Room, I think, once produced a Dictionary of Confusibles, or words that were easily confused, and he was in good company, because the then obscure Bill Bryson did the same for Penguin in the shape of a Dictionary Of Troublesome Words. (This was in 1984, when Bryson was described as having worked on the Bournemouth Evening Echo, now being deputy chief sub on The Times, and living in Virginia Water.)
But the man I admired most of all these was Paul Dickson, an American with an appalling compulsion to list and codify things. Among his titles are: There are Alligators in the Sewers and Other American Credos; Chow: A Cook's Tour of Military Food; The Great American Ice Cream Book; The Mature Person's Guide to Kites, Yoyos, Frisbees and Other Childlike Diversions; Dickson's Baseball Dictionary; and Names. But his greatest wheeze was to put in one book all the rules of life.
By rules of life he meant Parkinson's Law, Sod's Law, the Peter Principle, Prince Philip's Rule and Prince's Actuarial Axiom. Northcote Parkinson and Laurence Peter both originally devoted a whole book to their law and principle. What a waste, thought Dickson. He reckoned, with some justice, that he could dispose of them both in a paragraph and still have room left in the same book for another 1,500. And so it was that he found room for Prince Philip's Rule (Never Pass a Bathroom) and Prince's Axiom (Destiny is Statistics by Another Name) and indeed a lovely WC Fields dictum that I had never come across before (Start the Day with a Smile and get it over with).
Dickson's book, the New Official Rules, had several editions in the Eighties, dropping some rules, acquiring others, but sticking to the good ones such as Weed's Axiom (Never ask Two Questions in a Business Letter. The Reply will discuss the One in which you are less interested, and say nothing about the Other), or Mix's Law (There is Nothing more Permanent than a Temporary Building).
Then disaster struck. The Dickson book went out of print and we no longer had access to such ideas as: When someone says, "That's a good question", he never has a good answer; or Dudley Moore's Five Sages of Stardom*. For years, I have been recommending people to look for out-of-print Paul Dickson books. But they seem unfindable. Now, at last, it doesn't matter so much because Hugh Rawson has just produced If It Ain't Broke... The Unwritten Laws Of Life, which is published by Penguin today and does much the same sort of thing, even if his selection of rules are almost completely different, and shorter, at 500 instead of 1,500.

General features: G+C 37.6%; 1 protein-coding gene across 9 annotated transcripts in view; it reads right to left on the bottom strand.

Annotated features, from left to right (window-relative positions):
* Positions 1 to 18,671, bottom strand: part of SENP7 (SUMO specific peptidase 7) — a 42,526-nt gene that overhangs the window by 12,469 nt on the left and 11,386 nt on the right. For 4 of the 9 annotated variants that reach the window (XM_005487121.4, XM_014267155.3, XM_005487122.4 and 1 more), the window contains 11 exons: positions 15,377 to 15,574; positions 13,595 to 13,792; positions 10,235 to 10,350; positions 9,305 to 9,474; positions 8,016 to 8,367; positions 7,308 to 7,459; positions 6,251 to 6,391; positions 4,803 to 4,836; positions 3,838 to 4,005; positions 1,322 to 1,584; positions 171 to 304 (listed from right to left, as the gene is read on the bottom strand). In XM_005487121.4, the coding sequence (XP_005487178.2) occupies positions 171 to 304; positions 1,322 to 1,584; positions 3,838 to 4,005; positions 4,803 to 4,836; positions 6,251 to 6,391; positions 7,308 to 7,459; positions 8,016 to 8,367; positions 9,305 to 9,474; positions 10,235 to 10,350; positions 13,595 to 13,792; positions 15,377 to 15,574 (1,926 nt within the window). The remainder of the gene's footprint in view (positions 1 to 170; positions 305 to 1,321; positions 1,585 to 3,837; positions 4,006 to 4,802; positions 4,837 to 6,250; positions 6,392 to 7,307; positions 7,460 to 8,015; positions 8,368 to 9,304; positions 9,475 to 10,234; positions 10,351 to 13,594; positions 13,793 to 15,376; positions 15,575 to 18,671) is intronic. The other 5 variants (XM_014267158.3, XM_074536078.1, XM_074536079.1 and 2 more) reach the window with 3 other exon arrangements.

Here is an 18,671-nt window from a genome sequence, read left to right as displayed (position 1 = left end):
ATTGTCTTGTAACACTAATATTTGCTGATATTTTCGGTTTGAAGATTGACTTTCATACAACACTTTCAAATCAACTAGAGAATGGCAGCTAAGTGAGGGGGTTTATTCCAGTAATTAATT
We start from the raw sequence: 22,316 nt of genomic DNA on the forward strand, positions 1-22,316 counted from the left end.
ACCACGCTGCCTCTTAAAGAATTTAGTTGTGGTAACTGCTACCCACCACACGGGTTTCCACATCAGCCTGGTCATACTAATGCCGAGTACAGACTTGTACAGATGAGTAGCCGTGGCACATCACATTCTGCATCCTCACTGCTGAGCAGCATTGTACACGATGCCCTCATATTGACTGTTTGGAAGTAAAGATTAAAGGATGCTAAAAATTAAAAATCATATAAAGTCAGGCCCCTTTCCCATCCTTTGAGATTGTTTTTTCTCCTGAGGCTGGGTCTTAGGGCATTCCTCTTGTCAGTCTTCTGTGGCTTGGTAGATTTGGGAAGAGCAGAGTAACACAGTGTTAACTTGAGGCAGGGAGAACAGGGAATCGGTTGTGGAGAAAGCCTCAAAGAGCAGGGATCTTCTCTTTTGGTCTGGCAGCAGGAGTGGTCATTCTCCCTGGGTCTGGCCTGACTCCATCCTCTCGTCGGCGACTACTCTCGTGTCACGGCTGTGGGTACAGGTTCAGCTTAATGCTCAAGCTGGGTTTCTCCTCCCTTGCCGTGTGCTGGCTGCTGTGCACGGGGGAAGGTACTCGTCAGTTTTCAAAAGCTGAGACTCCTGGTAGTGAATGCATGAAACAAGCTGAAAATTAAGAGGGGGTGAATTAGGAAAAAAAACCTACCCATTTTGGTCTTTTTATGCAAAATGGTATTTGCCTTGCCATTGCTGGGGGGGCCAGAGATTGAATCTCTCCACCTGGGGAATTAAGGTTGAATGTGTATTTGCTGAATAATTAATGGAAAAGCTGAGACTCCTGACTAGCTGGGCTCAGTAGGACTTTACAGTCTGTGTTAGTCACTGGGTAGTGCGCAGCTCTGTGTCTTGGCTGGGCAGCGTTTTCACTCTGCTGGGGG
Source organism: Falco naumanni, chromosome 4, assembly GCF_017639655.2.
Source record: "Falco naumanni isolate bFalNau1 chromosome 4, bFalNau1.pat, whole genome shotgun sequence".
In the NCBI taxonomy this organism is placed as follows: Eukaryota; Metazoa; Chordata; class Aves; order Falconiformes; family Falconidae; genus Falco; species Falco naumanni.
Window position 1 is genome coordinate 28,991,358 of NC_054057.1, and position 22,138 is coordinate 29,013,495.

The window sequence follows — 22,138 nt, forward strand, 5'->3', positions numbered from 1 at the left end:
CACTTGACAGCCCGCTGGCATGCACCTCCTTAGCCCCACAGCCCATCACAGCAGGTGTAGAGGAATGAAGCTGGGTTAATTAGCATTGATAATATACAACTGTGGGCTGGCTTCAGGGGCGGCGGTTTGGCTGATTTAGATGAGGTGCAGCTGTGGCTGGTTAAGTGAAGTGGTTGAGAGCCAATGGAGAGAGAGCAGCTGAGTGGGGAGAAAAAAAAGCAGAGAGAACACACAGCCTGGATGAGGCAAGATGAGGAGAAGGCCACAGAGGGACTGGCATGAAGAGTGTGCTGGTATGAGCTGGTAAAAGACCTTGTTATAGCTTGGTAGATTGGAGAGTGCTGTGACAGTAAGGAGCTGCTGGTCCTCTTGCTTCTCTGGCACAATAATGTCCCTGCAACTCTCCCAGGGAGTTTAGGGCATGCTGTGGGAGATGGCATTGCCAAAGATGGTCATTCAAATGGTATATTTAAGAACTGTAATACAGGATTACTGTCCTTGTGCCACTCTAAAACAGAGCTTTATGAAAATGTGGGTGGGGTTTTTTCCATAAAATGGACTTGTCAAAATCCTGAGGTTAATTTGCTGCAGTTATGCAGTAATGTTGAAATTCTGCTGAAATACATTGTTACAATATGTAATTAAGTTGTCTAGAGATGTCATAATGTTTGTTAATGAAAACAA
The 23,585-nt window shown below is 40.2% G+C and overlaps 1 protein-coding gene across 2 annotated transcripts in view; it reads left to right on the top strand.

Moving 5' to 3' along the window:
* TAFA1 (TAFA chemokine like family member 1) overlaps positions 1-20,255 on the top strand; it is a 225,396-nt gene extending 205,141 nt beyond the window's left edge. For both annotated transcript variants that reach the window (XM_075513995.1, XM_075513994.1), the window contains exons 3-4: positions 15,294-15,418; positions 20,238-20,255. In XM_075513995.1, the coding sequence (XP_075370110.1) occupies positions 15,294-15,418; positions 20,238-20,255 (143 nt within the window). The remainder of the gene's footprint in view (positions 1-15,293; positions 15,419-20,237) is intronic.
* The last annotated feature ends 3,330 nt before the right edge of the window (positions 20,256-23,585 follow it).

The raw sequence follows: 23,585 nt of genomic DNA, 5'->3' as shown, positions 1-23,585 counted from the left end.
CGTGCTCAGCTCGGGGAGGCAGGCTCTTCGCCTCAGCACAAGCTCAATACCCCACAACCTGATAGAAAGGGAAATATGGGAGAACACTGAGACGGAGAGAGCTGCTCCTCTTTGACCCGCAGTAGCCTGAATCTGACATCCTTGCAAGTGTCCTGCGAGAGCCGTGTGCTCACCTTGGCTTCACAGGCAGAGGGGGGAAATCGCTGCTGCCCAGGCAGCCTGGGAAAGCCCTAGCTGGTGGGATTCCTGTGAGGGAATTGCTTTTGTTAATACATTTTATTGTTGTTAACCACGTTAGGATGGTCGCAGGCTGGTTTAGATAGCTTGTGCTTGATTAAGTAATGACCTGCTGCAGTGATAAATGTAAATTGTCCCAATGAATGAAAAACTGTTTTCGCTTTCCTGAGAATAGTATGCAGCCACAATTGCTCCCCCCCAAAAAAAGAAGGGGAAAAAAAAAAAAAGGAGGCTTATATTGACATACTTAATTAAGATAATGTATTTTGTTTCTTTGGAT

This is partly because Rawson's book is rather more serious than Dickson's. They both take Murphy's Law very seriously (If Anything can go Wrong, It will), but Rawson spends a whole page on Acton's Power Corrupts, which Dickson doesn't even mention, and he alone goes to town on Liddell Hart's Maxims of War, which Tony Blair would be advised to read. Still, Rawson is not exclusively serious, and some of his discoveries link up rather well with Dickson's. Take Kirkland's Law from Rawson - The Usefulness of any Meeting is in Inverse Proportion to the Size of the Group - and compare it with Dickson's idea that in any series of meetings, the continuation of the meetings will eventually become more important than the purpose of the meetings.
Rawson has Mizner's Law of Research, which was new to me, and is brilliant: If you Steal from one Author, it's Plagiarism; if you Steal from Many, it's Research. And he also has Miller's Law, which is so good you feel you knew it already: The Quality of Food in Restaurants is in Inverse Proportion to the Number of Signed Celebrity Photographs on the Wall. Yes, I am happy to recommend Rawson's new book, but I would still like people to look out for Dickson, if only to find Dudley Moore's funny, but sad, Five Stages in the Development of a Movie Star.
* 1 Who's Dudley Moore? 2 Get me Dudley Moore! 3 Get me a Dudley Moore type. 4 Get me a young Dudley Moore. 5 Who's Dudley Moore?Reuse content